All stories take place somewhere. The action needs some place to happen which is where the setting comes in. Your basic horror story always takes place in remote places because it wouldn’t work anywhere else. For example, The Shining takes place in a snowbound, closed hotel. If the hotel wasn’t snowbound, the inhabitants would have access to help. So the setting in such a story is very important. The Shining would never happen in the heart of New York City. The setting enhances the plot.
The setting can also set the mood for a story. “It was a dark, and stormy night,” invokes a mood quite different from “It was midday and sun was shining brightly.” The former produces a sense of foreboding while the latter invokes warmth and happiness.
The setting can help or hinder a character in its quest for whatever it is the character wants or needs. After all, climbing a jagged mountain peak is vastly different from walking along a level paved road. Weather conditions can hep hinder an escape. That level paved road is more dangerous when wet or in icy conditions.
Mainly though, the setting is simply a place where the action takes place. It gives the character things to do. The setting ensures that you don’t have a series of disembodied talking heads. That’s important. Consider the following dialog.
“You don’t understand me,” Tina yelled at her boyfriend. “I’m trying to tell you something important.”
“Calm down, Tina,” Ted said. “I’m listening.”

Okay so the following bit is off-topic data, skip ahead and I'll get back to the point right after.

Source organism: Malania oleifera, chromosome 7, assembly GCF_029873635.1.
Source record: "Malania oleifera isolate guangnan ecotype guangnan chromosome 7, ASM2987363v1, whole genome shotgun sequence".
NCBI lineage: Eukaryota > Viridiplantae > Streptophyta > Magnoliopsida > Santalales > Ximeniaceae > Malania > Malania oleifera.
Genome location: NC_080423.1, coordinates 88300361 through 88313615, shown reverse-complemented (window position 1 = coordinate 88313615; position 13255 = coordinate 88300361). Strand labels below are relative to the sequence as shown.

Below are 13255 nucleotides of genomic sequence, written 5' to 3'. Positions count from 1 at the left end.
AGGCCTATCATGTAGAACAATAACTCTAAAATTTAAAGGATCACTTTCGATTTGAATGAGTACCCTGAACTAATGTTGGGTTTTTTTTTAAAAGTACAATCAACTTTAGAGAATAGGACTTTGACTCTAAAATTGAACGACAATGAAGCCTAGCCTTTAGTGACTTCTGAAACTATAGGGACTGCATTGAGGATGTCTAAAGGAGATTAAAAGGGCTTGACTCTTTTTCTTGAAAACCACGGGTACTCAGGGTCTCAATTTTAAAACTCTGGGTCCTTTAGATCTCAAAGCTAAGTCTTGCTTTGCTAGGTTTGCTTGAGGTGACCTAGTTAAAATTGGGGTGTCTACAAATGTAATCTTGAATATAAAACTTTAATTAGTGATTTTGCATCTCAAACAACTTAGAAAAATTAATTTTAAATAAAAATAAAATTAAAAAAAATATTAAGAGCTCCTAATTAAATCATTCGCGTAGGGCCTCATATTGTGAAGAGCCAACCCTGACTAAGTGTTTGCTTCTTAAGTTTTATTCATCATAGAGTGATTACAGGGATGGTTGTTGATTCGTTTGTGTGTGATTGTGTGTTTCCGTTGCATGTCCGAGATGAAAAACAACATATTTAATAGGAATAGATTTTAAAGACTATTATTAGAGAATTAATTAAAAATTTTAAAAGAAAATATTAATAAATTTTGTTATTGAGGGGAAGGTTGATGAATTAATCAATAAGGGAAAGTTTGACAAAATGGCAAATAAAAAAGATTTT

“No you aren’t!”
On the surface, the dialog is fine. We know a couple is having an argument. Look deeper. Where are they? How does Tina know Ted isn’t listening to her? Ground this scene in a setting and let’s see what’s happening.
“You don’t understand me.” Tina stood in the kitchen and yelled at her boyfriend who stood at the stove.
“Calm down, Tina.” Ted offered her a cup of coffee. “I’m listening.” He turned to flip the omelet in the pan.
“No you aren’t”
See the difference? Ted and Tina are not just talking heads. They are doing something in a kitchen. Tina believes Ted is concentrating on the eggs rather than on her words. So we have answered both our questions about the scene. The setting told us what we needed to know about the scene.
Remember to have your character interact with their setting. It prevents what I call the Talking Head Syndrome and makes the story more believable. People live the physical world. Your fictional world should reflect that. Give your characters something to do. Give them things to hold, places to go and things to do. They will be more real to the readers.
That is the ultimate goal. Pull your readers into your fictional world by making that world familiar. Let them experience it. Remember the setting has an important role to play.